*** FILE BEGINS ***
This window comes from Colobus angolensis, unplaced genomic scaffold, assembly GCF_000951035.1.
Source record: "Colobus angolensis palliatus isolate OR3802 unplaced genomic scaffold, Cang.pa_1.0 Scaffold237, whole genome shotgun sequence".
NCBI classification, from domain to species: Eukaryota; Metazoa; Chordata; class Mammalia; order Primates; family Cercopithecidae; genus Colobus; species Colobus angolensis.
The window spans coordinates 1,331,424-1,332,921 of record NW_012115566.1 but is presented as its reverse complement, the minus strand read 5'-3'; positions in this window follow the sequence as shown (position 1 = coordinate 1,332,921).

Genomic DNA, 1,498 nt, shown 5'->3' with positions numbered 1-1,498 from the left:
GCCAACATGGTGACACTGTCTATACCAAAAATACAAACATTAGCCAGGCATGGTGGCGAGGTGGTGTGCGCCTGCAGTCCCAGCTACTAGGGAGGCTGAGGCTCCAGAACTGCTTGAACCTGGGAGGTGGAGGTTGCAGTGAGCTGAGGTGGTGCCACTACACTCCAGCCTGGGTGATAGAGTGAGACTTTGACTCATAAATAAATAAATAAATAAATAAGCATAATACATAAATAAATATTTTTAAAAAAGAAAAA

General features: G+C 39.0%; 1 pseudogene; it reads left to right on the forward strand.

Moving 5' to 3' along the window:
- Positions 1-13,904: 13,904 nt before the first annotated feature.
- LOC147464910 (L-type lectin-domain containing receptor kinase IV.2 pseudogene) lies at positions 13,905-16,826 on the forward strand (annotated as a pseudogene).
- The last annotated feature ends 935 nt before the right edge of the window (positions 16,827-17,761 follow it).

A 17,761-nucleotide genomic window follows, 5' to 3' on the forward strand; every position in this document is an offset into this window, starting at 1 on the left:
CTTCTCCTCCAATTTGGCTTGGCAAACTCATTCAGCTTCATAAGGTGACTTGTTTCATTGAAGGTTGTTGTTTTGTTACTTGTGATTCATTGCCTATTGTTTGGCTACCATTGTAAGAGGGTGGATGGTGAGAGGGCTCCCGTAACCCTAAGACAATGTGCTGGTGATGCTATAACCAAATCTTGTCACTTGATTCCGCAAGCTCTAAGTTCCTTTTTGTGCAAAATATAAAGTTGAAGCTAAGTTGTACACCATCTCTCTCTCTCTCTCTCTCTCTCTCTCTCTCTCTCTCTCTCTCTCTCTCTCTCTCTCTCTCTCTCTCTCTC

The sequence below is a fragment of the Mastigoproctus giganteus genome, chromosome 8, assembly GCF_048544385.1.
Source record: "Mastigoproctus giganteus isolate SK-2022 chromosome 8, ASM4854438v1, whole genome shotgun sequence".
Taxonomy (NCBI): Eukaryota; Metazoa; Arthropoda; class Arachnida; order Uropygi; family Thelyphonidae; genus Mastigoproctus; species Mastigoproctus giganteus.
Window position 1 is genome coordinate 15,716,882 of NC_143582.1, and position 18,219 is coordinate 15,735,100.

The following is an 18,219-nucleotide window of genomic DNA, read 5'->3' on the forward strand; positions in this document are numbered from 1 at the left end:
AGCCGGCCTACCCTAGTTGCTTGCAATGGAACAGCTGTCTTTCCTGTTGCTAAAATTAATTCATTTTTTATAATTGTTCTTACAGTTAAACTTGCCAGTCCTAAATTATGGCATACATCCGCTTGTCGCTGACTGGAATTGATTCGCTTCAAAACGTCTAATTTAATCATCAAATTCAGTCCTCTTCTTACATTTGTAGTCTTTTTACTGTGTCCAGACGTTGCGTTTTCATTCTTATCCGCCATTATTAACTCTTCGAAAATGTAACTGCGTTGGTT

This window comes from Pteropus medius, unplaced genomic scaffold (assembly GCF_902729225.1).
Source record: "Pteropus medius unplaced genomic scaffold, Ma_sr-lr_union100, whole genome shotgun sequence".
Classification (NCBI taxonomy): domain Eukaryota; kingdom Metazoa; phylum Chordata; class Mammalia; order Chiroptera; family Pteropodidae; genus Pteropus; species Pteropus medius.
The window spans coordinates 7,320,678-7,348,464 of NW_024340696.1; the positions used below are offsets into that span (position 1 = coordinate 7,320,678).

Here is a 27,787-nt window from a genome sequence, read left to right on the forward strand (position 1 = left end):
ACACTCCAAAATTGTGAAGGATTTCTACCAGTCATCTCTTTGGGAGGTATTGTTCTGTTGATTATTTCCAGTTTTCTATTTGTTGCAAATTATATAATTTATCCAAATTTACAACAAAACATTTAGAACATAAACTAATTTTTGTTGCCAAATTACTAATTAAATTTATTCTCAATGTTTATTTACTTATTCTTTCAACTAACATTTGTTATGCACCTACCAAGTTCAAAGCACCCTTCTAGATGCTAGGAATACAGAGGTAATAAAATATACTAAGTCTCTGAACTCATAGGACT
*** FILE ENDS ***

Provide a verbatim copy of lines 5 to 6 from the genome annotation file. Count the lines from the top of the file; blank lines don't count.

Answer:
Genomic DNA, 1,498 nt, shown 5'->3' with positions numbered 1-1,498 from the left:
GCCAACATGGTGACACTGTCTATACCAAAAATACAAACATTAGCCAGGCATGGTGGCGAGGTGGTGTGCGCCTGCAGTCCCAGCTACTAGGGAGGCTGAGGCTCCAGAACTGCTTGAACCTGGGAGGTGGAGGTTGCAGTGAGCTGAGGTGGTGCCACTACACTCCAGCCTGGGTGATAGAGTGAGACTTTGACTCATAAATAAATAAATAAATAAATAAGCATAATACATAAATAAATATTTTTAAAAAAGAAAAA